Don’t Forget the Little Things: Movement Matters

Forward movement matters. Remaining first and foremost a learner is a mindset that matters.

When striving to move administrators, teachers, students, support staff, etc. forward with technology, we need to keep in mind that movement matters.  Any movement. Even if you view what you’re learning/trying as minuscule or not as much as another colleague is doing, it still matters. You’re keeping a “learner first” mindset.  It’s a mindset that’s going to benefit you as an educator and it’s going to benefit the students we serve.

Whatever it is: Google Apps, social media, Chromebooks, tablets, etc. (the list can go on and on); you’re stepping out and trying something new. Don’t worry about how fast or slow you’re moving forward. The point is that you’re moving forward! You’re tackling the fear of trying something new head on. You’re modeling a learner mindset. We should be constantly be modeling this for our students, parents, the community, and those we lead.

I think sometimes we think that if our forward movement isn’t happening fast enough or in a big way in a short amount of time, we see it as not being a big deal.  As not mattering or having something worthy to contribute at a staff meeting, in a tweet, in a blog post, or at an edcamp. I’ve had teachers say things to me like: “Yeah but all I’m doing is (blank).” or “I don’t have anything worthwhile to contribute.”.

If you’re trying out something new you’ve learned, own it. Be proud of what you’re doing. Share it with your colleagues. Get comfortable with it, stick with it, and embrace the occasional “speedbumps”.  Just don’t forget to keep moving forward.

Literacy Worth Investing In

'Clock' photo (c) 2005, Simon Shek - license: http://creativecommons.org/licenses/by/2.0/

Cross-posted at SmartBlog on Education

Learning isn’t analog any more

When I think of analog learning, I think of something static. I think of content that doesn’t change and is quickly outdated. I think of a textbook that I can’t interact with. Would you agree? If so, what do you think our students think? Is this normal to them? Do we want it to be normal to them? Do they have a say?

Learning opportunities that exist today are far from analog. The evidence of content is in abundance. That doesn’t mean we just send our students freely to the web without important conversations about things like proper digital behavior and critical consumption. This cannot be treated as a skill that we have students pick up in 8th grade from a particular course. How to deal with the flood of information and tools available to our students must become a literacy. We have a responsibility to our students. If we claim to be doing what’s best for students, yet we keep our resources and methods in the 20th century, our students are losing out.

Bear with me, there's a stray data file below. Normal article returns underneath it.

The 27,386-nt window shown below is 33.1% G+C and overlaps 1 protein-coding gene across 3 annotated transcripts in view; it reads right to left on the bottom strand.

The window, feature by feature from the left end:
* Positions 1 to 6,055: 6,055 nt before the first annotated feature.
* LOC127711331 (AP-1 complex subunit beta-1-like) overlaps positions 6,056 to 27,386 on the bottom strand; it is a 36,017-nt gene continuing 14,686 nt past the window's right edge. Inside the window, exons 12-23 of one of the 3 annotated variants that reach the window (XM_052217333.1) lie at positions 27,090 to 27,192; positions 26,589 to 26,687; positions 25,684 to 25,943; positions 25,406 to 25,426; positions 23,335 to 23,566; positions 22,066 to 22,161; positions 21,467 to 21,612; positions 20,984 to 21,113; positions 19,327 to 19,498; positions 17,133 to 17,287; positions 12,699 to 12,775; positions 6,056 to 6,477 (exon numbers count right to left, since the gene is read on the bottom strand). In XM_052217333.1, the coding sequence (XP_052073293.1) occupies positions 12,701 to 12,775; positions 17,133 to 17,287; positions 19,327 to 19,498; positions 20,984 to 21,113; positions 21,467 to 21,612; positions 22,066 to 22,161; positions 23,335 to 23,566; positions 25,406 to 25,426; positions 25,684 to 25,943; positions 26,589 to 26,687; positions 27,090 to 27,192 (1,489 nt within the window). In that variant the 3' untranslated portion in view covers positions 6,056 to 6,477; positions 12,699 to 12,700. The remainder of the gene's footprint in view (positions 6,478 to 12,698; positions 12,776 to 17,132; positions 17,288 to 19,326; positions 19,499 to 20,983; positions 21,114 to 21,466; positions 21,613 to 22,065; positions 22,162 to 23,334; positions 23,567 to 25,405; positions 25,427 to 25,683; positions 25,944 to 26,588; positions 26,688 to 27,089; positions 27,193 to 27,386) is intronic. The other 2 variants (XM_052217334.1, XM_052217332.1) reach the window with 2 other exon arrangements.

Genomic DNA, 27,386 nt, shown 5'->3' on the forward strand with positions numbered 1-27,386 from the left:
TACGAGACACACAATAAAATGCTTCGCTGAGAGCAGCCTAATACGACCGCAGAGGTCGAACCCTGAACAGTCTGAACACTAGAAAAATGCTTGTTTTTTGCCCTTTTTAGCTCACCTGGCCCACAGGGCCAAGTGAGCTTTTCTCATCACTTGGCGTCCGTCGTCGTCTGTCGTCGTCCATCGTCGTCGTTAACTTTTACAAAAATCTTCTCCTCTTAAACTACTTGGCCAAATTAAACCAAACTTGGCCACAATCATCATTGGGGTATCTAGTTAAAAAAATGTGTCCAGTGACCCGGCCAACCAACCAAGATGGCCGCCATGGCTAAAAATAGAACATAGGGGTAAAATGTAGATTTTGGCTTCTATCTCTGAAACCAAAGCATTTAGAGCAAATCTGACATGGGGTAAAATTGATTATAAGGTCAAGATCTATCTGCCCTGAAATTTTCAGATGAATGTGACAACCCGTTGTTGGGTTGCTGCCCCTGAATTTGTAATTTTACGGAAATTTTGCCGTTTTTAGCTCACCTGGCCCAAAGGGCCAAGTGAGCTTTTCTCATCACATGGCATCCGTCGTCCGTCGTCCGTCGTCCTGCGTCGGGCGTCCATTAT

We. Need. A. Plan.

Getting our students to a place of digital literacy begins with us. It’s a matter of modeling what we expect. It’s a matter of teaching the way we would want to be taught today if we were students in our classrooms. We must make this literacy a priority for teachers before we can expect to get our students there. Teachers: this isn’t meant to be seen as “one more thing”.  Your students want you to go with them on this journey. Let them help. Let them teach you. Grow together. Leaders: it’s not a matter of finding the time for your teachers to learn; it’s a matter of making the time.

This is why a plan is important when beginning to venture into these new horizons of literacy. We have national standards for administrators, teachers, and students to help guide us in our journey to increase our digital literacy. Be sure to check out the Essential Conditions too. All are great places to start.

Does every teacher, student, and administrator need to have X, Y, and Z mastered straight away or even by the end of one school year? I don’t think so. What we expose our students to; learning that fosters creativity, communication, collaboration, and critical thinking provides them continual experiences for them to build on year after year.

For example, In my district, our department is working closely with our Assistant Superintendent of Elementary Instruction to plan out a year-long professional development plan to our elementary principals. Using the NETS-A as a guide, we’ve created learning opportunities that allow administrators to experience new tools, ideas, and resources they can take back and use with their teachers (modeling), which will (hopefully) have a trickle down effect. Teachers will become interested and want to learn more, which leads to teachers using said ideas and resources with students which leads to students being exposed to new tools and resources to foster the “C’s” mentioned earlier. Teaching and learning is happening in new and different ways. It’s an exciting plan to be part of and our team can’t wait to see what happens next.

Making a move from the “analog” is an important step. One that’s hard to make by oneself. Planning and support is essential. Stick with it and don’t look back. You can only get better.

Thanks for reading.